The Wall Street Journal tech conference’s star attraction was giving nothing away, but what did people expect?
I’m back from D11, the 11th yearly edition of the Wall Street Journal’s tech conference.
I’m back from D11, the 11th yearly edition of the Wall Street Journal‘s tech conference. The conference site gives you the complete speaker roster, commentary, and full videos of the on-stage interviews as well as demos and hallway conversations.
With such a complete and well-organised reproduction of the event, why even go?
For the schmoozing, the in-the-moment impressions of speakers, the audience reactions … This is the only conference I attend (I’ve only missed it once). I enjoy rubbing scales with aging crocodiles and watching new and old saurians warily eying one another.
Speaking of attendees, I’m struck again by the low, almost non-existent European participation. Most pointedly, Fleur Pellerin, France’s Minister in charge of the digital economy, wasn’t there … even though she will be in the Valley this week.
Had Pellerin spent a day or two with us in Rancho Palos Verdes, she would have seen, heard, felt, and learned more than in the half dozen limousine hops she’ll make from one Valley HQ to another where she’ll be subjected to frictionless corporate presentations that have been personalised with a quick search and replace insertion of her name and title.
At D11, the rules of Aristotelian Unities apply: unity of action, place, and time. The entire ecosystem is represented: entrepreneurs, investors, CEOs of large companies, consultants, investment bankers, journalists, headhunters. What better place to contemplate the knowledge economy’s real workings, its actors and its potential to lift France out of its unemployment malaise?
(Of course, Pellerin might also be looking to mend fences after Yahoo’s attempt to acquire DailyMotion was blocked by another French minister. My own view is that the French government did Yahoo a favour. From what I think I know about the company and the political climate surrounding it, Marissa Mayer and Henrique De Castro, her COO, probably had no idea what awaited them.)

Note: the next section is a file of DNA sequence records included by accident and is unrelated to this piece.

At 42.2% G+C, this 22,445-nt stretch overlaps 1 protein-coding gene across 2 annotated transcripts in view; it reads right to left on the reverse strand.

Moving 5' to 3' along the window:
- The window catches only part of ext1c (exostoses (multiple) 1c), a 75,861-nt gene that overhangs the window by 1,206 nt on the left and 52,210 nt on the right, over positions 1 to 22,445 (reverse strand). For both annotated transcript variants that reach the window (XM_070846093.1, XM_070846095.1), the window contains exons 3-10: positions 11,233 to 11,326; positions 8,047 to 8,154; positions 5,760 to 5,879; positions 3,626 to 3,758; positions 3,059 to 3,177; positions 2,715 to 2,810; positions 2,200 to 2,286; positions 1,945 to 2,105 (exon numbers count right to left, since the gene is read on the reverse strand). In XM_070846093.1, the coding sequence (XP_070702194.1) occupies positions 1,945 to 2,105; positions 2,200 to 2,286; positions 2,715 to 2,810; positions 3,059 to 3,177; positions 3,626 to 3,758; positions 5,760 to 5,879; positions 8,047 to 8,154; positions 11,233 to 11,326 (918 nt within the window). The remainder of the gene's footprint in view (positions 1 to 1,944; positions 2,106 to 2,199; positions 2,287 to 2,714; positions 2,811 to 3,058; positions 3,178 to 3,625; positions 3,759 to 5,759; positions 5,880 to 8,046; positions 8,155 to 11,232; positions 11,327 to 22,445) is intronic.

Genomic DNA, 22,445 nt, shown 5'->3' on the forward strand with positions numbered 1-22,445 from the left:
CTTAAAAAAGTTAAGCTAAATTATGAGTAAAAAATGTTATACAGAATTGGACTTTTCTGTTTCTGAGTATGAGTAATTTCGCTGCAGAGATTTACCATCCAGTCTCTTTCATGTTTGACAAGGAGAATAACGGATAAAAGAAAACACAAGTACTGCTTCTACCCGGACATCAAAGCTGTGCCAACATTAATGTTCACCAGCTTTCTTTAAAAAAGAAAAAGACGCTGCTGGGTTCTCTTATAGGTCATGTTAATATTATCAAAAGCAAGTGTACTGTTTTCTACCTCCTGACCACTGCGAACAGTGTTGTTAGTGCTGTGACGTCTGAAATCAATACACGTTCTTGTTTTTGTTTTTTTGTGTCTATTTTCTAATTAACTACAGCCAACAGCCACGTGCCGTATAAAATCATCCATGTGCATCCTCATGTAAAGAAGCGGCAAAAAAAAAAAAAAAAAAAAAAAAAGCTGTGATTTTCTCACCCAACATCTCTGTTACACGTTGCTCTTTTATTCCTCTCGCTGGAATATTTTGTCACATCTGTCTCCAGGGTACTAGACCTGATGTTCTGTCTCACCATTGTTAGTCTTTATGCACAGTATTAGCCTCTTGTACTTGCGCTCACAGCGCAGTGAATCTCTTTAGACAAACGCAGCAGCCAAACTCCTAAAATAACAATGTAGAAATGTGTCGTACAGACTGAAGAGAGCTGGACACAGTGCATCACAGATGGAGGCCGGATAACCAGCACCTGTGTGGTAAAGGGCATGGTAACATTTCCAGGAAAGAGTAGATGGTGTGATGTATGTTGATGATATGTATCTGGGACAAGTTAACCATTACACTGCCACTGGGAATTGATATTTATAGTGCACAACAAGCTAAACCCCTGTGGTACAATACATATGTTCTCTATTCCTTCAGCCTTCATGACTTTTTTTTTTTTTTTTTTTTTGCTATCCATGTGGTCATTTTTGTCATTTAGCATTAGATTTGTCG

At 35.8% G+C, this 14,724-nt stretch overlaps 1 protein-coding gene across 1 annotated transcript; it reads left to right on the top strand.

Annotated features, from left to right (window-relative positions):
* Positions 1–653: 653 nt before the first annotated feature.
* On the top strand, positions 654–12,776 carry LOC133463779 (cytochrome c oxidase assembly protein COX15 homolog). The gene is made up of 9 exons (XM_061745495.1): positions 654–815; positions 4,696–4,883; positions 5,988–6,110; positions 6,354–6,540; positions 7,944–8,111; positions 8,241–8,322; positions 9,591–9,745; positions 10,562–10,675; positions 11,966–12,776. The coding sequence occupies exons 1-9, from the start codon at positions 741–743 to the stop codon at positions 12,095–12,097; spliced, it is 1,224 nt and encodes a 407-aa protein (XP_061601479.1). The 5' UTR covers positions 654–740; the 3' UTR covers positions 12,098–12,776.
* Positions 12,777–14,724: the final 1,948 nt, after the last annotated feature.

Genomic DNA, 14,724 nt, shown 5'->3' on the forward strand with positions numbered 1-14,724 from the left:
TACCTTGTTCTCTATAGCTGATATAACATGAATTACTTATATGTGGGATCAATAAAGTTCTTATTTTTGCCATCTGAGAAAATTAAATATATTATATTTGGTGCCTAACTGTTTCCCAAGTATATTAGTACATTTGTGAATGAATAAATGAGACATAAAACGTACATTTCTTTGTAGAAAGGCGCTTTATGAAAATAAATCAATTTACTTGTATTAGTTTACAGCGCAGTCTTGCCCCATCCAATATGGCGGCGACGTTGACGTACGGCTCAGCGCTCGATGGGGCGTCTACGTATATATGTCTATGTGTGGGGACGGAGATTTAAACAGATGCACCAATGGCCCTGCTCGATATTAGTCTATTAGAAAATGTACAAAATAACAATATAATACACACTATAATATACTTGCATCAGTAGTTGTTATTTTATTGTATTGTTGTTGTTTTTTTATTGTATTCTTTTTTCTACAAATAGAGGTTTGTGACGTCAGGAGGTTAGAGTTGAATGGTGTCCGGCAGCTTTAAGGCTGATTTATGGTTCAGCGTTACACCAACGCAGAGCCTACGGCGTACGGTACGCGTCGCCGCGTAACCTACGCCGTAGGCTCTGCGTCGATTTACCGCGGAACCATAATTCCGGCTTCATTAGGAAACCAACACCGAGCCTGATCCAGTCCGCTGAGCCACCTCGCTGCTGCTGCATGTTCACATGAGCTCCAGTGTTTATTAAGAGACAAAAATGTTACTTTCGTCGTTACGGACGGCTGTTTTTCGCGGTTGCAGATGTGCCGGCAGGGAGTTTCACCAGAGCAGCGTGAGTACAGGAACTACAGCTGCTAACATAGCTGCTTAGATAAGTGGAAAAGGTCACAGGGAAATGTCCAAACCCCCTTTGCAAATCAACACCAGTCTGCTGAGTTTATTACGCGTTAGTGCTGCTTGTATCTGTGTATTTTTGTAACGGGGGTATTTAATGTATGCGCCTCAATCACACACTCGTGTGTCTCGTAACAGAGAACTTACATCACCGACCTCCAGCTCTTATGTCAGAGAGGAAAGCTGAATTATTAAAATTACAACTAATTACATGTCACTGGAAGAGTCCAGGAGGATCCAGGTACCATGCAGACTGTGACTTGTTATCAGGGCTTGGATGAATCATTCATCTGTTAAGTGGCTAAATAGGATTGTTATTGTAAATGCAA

The conference formula is refreshingly simple: Walt Mossberg, the Journal’s tech guru, and Kara Swisher, his co-executive, sit down and interview an industry notable (or sometimes two). No speeches allowed, no PowerPoints…
In the early days, I felt the questions were a little too soft – with the regrettable exception of Kara’s condescending grilling of Mark Zuckerberg four years ago. She clearly didn’t take him seriously. But Uncle Walt once told me he trusts his audience to do our job, to correctly decode the answers, the body language – and to look at one another and roll our eyes on occasion.
Once again, we were treated to phenomenal speakers. I liked Dick Costolo, Twitter’s witty, deeply smart (and best-dressed) CEO; and was impressed by Facebook COO Sheryl Sandberg’s deft handling of questions about business, gender, and politics.
Sandberg is a veteran of Washington, where she worked for Treasury secretary Larry Summers, her thesis adviser at Harvard, and Google – where she worked for another Larry. Reading her best-selling and inevitably controversial Lean In doesn’t replace seeing her on stage.
Another highlight was the one exception to the No PowerPoint rule: Mary Meeker’s high-speed walk through the freshest version of her rightly celebrated Internet Trends deck. And, while we’re at it, take a look at this astounding (no exaggeration, I promise) zettabyte (1 billion terabytes, 10^21 bytes) Internet traffic projection by Cisco.
Then we have the perplexing interview with Dennis Woodside and Regina Dugan, CEO and senior. VP, respectively, of Motorola Mobility, now a Google subsidiary. (Regular attendees will recall that Dugan was on stage at D9 as director ofDARPA, the Defense Advanced Research Projects Agency that gave birth to the Internet).